EDIT (17-8-14): I no longer use the XML2R package to pull SDMX data. There is a new package called RSDMX which makes the task described below a lot easier. You can find it and some examples here – https://github.com/opensdmx/rsdmx 

OECD.Stat is a commonly used statistics portal in the research world but there are no easy ways (that I know of) to query it straight from R. There are two main benefits of querying OECD.Stat straight from R:

1. Create reproducible analysis (something that is easily lost if you have to download excel files)

2. Make tweaks to analysis easily

There are three main ways I could see to collect data from OECD.Stat

  1. Find the unique name for each dataset and scrape the html from the dataset’s landing page (e.g. the unique URL for pension operating expenses is http://stats.oecd.org/Index.aspx?DataSetCode=PNNI_NEW). This probably would have been the easiest way to scrape the data but it doesn’t offer the flexibility that the other two options do.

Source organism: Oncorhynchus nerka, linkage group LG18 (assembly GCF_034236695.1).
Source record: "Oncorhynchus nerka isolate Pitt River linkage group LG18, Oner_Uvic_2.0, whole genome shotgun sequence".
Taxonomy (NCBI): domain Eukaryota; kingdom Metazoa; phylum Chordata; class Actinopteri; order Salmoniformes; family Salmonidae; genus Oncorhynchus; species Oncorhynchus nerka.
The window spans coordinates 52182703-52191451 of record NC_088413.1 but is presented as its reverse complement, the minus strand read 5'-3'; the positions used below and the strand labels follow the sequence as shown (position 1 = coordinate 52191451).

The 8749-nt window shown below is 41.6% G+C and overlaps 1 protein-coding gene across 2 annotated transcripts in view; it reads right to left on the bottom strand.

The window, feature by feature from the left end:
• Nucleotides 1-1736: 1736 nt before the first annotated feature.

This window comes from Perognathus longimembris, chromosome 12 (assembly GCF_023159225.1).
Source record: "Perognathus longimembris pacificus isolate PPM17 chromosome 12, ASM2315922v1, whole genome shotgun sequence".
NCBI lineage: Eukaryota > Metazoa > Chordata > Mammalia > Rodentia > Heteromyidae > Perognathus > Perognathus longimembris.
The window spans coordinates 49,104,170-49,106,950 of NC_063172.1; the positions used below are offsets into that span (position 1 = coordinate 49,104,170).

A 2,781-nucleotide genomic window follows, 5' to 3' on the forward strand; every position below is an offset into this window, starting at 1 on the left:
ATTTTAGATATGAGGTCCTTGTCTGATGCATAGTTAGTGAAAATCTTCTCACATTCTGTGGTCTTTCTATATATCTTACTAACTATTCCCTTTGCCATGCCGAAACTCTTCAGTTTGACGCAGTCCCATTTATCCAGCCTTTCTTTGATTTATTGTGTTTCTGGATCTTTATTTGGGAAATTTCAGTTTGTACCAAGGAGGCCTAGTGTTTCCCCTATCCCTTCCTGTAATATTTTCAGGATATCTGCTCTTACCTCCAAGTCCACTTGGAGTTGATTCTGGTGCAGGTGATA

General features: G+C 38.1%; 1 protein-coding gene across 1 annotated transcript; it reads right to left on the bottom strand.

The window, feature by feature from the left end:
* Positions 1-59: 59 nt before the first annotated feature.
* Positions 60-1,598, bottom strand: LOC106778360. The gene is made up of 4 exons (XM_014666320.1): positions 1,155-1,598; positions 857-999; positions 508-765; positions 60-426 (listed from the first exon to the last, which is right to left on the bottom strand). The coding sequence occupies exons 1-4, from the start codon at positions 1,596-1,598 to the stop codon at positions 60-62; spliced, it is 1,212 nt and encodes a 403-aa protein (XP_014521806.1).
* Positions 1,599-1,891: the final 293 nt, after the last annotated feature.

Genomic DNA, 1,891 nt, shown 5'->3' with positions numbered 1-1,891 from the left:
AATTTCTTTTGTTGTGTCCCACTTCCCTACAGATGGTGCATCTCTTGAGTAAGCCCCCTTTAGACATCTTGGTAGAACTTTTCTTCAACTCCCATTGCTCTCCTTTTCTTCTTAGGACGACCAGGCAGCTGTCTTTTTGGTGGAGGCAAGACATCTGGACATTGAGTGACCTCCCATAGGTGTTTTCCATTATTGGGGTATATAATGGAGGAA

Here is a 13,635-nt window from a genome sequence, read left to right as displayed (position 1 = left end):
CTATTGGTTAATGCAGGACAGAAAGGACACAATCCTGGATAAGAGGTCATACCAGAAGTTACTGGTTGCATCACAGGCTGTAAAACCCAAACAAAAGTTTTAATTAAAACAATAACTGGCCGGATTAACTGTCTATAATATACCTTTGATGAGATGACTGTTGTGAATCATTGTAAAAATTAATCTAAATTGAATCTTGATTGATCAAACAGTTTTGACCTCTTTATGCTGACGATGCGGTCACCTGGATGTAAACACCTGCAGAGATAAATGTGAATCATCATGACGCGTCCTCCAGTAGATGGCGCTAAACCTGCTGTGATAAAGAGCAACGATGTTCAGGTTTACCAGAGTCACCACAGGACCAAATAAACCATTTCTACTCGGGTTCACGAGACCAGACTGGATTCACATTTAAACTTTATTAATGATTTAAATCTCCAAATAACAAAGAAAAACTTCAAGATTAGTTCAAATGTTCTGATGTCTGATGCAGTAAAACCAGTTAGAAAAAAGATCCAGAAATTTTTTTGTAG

2. Use the OECD Open Data API . This was the avenue I explored initially but it doesn’t seem that the API functionality is fully built yet.
  3. Use the SDMX query provided under the export tab on the OECD.Stat site. This URL query can be easily edited to change the selected countries, observation range and even datasets.

I went with option 3, using the SDMX query.

To get the query that you need to use in R, navigate to your dataset and click

export -> SDMX (XML) (as per picture below)